Advances in storage software eclipsed hardware developments in 2022 -- a necessary shift if vendors want to stay part of the enterprise IT evolution, according to industry experts.
Hyperscalers and storage vendors increased software offerings in the cloud, both as managed services and self-serve consumption models this year. This storage software often includes data management tools and pricing forecasts -- increasingly important features for IT departments, according to Ray Lucchesi, president and founder of Silverton Consulting.
"The [storage] ecosystem is undergoing a transition," he said. "You see a lot of innovation in pricing, data management, data fabric [improvements]."
Storage analysts and consultants said work by storage vendors is ongoing to improve IOPS and seek times. But customers are more interested in lowering costs and shifting to managed services instead of overseeing on-premises hardware. Instead of hardware investments, customers are turning to storage services to keep their software up to date and flexible.
This focus on software and the cloud has contributed to a malaise in new hardware developments as storage hardware itself continues becoming commoditized, according to some analysts. In fact, one of the biggest hardware stories of 2022 involved the demise of a storage product. Intel ended its Optane 3D Xpoint storage hardware this past summer -- a final moment in a seven-year struggle to find a place in the market for its storage class memory product.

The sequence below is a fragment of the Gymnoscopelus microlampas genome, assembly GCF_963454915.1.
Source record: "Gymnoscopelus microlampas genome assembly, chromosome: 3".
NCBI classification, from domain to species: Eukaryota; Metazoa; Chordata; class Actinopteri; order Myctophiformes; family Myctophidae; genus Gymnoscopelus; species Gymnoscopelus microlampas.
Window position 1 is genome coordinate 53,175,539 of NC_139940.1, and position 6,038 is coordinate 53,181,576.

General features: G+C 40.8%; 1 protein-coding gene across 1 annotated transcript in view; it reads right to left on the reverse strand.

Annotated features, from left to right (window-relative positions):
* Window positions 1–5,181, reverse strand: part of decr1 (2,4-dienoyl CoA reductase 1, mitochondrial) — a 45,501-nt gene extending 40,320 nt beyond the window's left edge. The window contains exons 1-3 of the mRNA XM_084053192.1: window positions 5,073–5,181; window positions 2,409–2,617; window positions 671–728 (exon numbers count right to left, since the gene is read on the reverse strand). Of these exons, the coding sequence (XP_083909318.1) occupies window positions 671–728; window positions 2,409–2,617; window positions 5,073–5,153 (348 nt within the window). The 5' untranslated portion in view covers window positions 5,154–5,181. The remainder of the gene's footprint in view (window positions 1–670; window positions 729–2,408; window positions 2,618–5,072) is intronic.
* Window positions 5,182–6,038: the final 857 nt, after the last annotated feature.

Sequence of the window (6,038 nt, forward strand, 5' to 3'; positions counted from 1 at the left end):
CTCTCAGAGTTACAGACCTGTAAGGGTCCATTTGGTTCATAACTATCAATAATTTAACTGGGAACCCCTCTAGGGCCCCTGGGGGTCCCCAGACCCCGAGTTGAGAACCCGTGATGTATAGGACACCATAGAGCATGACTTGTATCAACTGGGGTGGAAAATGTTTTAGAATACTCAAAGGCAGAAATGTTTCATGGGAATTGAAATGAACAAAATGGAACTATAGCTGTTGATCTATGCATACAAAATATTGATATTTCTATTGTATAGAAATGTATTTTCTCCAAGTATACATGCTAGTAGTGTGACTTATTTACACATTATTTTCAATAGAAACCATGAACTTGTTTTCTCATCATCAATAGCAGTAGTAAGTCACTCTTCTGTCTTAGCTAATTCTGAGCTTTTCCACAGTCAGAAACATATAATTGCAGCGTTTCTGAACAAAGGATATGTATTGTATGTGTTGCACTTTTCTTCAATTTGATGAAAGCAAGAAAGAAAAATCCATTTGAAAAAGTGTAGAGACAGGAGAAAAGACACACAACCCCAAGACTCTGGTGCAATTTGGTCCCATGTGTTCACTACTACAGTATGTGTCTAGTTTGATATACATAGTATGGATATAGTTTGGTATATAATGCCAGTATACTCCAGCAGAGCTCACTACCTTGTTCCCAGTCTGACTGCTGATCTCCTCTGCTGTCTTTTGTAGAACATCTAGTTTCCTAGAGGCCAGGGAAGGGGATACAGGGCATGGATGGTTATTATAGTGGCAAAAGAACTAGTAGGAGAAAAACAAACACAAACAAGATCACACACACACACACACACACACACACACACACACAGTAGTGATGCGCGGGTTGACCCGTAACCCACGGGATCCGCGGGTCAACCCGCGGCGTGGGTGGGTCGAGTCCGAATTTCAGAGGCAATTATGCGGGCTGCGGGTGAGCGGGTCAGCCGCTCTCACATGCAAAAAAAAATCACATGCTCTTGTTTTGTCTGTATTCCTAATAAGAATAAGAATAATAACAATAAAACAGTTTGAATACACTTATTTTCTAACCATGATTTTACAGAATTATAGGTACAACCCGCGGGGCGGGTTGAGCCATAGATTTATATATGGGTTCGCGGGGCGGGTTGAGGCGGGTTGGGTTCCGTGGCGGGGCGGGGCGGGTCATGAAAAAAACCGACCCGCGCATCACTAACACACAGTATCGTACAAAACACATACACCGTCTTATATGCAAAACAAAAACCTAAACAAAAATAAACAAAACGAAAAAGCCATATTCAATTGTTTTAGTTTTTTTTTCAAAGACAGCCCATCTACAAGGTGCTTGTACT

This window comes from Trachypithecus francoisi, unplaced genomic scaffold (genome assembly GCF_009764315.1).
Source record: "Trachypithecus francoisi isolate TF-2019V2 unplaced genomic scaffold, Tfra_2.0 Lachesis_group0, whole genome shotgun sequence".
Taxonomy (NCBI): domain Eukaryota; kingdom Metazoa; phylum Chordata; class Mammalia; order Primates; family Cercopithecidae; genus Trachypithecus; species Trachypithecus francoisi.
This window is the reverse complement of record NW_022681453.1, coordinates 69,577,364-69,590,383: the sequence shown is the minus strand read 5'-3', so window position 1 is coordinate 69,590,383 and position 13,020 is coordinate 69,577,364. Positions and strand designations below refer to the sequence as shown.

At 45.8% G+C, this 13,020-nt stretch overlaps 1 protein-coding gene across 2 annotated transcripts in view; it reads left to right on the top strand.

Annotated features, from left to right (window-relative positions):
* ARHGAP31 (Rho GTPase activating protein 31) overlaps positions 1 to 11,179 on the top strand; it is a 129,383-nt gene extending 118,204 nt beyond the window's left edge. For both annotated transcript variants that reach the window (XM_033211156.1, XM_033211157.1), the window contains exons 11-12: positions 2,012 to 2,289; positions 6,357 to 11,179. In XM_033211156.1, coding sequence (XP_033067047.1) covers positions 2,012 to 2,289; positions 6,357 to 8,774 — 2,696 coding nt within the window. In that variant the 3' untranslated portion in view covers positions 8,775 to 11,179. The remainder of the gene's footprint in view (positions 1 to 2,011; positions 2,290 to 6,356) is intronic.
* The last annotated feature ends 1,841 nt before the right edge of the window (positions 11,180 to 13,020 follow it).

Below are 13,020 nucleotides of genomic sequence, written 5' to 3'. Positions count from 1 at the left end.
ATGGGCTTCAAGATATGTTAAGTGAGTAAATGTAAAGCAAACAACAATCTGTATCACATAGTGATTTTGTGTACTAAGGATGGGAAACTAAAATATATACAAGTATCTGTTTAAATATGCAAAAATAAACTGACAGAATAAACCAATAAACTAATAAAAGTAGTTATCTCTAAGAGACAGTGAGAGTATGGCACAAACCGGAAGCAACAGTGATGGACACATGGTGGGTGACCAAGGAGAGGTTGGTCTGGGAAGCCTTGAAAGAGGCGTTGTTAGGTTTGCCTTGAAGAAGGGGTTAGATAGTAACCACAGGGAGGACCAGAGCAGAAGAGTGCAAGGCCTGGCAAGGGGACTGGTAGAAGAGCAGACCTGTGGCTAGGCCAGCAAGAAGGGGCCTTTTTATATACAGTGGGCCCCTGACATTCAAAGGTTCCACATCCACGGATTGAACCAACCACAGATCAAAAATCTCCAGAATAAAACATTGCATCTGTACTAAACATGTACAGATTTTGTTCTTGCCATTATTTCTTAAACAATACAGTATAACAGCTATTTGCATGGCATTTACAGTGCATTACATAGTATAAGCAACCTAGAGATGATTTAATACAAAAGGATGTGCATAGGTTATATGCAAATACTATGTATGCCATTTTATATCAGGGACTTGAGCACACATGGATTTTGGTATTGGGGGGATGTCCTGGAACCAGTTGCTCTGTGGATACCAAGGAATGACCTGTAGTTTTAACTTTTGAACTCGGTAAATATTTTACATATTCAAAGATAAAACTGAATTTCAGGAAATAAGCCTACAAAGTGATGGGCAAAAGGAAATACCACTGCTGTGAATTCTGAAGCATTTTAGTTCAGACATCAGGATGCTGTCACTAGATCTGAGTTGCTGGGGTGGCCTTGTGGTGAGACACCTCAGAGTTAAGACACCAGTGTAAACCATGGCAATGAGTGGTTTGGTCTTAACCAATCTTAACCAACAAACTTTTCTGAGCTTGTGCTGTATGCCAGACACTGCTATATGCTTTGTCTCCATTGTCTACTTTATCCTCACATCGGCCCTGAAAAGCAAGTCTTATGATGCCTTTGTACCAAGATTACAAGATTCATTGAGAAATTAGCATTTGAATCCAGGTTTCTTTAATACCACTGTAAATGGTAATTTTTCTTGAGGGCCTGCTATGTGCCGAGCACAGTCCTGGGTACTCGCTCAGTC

"A few years ago, the scale of IT was smaller so that everyone could geek out about new technology, features and techniques," said Scott Sinclair, practice director at Enterprise Strategy Group, a division of TechTarget. "Now, the scale has grown, and so has IT's importance. Businesses need results, and focusing on nuances isn't a priority."
Buy now, pay forever
Software as a service and storage as a service releases dominated in 2022 from small and large vendors alike. Many new storage services were designed for the increasingly popular Kubernetes container standard, enabling stateful storage in normally ephemeral infrastructure. Examples include DataCore Bolt, a stateful, container-native storage for Kubernetes built off MayaData technology and unveiled in May, and Backblaze's B2 cloud storage, which will -- in January -- become a backup target for Kubernetes data protected by Veeam's Kasten K10 cloud management software.